Revisiting Merchant-Ivory

I admire Merchant Ivory Productions’ body of work. Regardless of budget, location, or casting, there is a high and distinct production quality and a clear voice. By voice I mean the way the filmmakers highlight the narrative of the outsider. They develop or adapt stories in which the outsiders move the plot forward, frame the action, underline the point. This is evident also in the mise-en-scene.

This is why EM Forster’s and Henry James’ novels are particularly suited for the production studio – a perfect marriage of interests. In the work of both writers are characters (many female) who defy, question, or highlight the difficulties of convention. The trifecta that founded MIP – James Ivory, Ismail Merchant, Ruth Prawer Jhabvala – while not exactly outsiders, are certainly permanent expats,truly cosmopolitan in their upbringing and outlook (Berkeley-Germany-England-India-New York). They themselves, perhaps, understand the feeling of dis-location, to be neither this nor that, to have identities which shift depending on the other…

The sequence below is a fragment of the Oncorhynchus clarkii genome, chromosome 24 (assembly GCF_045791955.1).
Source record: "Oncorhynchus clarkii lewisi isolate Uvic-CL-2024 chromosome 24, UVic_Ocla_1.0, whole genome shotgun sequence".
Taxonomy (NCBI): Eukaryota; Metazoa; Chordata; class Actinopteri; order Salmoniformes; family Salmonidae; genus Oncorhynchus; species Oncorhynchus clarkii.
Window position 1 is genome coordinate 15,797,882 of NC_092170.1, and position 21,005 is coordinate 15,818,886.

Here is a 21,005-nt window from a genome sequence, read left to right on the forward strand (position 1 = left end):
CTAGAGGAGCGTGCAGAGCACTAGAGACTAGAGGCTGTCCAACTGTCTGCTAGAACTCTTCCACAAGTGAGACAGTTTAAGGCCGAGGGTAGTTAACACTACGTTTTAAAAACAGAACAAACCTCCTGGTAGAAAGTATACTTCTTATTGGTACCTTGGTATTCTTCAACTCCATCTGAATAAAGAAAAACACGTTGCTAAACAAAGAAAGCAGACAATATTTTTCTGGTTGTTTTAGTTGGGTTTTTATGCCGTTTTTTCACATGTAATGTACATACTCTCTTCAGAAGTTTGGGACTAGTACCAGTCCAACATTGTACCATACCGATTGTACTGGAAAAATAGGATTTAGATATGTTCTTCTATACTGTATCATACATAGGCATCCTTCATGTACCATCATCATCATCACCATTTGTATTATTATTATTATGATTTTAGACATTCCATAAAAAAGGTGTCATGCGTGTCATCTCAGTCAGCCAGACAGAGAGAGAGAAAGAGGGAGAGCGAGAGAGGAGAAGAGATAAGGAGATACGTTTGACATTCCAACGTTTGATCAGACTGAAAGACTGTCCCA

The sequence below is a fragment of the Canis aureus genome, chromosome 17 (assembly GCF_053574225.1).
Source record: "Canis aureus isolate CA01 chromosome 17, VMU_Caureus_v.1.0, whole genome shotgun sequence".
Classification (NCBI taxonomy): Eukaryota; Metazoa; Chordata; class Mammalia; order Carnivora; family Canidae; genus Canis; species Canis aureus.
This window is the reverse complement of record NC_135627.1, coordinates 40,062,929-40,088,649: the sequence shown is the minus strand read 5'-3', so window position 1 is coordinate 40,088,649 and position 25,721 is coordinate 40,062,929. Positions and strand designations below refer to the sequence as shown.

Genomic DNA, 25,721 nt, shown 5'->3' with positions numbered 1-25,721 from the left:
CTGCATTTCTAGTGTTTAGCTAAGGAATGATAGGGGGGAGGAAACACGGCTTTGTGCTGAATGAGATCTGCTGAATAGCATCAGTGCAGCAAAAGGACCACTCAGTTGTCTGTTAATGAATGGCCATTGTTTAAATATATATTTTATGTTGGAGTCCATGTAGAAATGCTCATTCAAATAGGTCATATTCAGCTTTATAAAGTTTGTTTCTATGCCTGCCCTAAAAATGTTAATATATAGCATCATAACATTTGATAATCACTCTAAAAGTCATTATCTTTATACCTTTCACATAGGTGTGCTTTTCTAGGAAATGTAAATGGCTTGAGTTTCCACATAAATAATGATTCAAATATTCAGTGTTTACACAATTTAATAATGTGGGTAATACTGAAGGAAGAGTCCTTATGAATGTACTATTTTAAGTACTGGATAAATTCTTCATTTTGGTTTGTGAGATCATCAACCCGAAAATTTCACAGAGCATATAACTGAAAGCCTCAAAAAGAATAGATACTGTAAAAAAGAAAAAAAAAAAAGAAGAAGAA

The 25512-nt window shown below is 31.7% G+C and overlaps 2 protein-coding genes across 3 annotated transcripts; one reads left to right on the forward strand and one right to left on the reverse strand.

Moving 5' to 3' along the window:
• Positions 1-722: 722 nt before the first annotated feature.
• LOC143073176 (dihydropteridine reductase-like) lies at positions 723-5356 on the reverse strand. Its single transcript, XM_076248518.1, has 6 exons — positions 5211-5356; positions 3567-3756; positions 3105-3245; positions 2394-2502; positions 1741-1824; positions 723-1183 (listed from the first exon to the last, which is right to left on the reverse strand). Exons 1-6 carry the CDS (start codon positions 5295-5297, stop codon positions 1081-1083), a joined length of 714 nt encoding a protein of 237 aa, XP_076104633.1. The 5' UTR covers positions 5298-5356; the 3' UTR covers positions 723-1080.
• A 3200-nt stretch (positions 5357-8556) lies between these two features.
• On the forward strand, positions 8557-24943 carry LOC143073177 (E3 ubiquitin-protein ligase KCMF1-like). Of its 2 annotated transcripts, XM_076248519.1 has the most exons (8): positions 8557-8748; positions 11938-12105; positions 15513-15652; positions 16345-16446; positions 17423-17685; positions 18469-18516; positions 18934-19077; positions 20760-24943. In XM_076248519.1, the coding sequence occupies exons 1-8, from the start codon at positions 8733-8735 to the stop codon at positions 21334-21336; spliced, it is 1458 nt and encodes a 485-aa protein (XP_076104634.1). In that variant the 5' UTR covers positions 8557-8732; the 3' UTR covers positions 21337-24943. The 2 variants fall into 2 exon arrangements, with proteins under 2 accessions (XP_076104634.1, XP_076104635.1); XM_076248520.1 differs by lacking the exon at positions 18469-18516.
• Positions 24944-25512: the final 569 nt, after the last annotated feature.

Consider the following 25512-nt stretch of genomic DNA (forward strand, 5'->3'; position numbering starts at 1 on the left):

Prem in The Householder, Maurice in Maurice, Helen Schlegel in Howards End, Miss Kenton in Remains of the Day, Marya in Quartet – through their lens, we see complex structures which govern sexuality, gender, class, and even the production of art. They are very much in their milieu but inevitably want to be dis-located in order to get what they want – whether it’s love, honesty, acceptance, or wealth. What is wonderful about MIP films is the impulse to show how convention and society, regardless of space or time, exhibit consistent structures of power. This keeps the work contemporary – it may look like a “period piece,” but it is much more than that.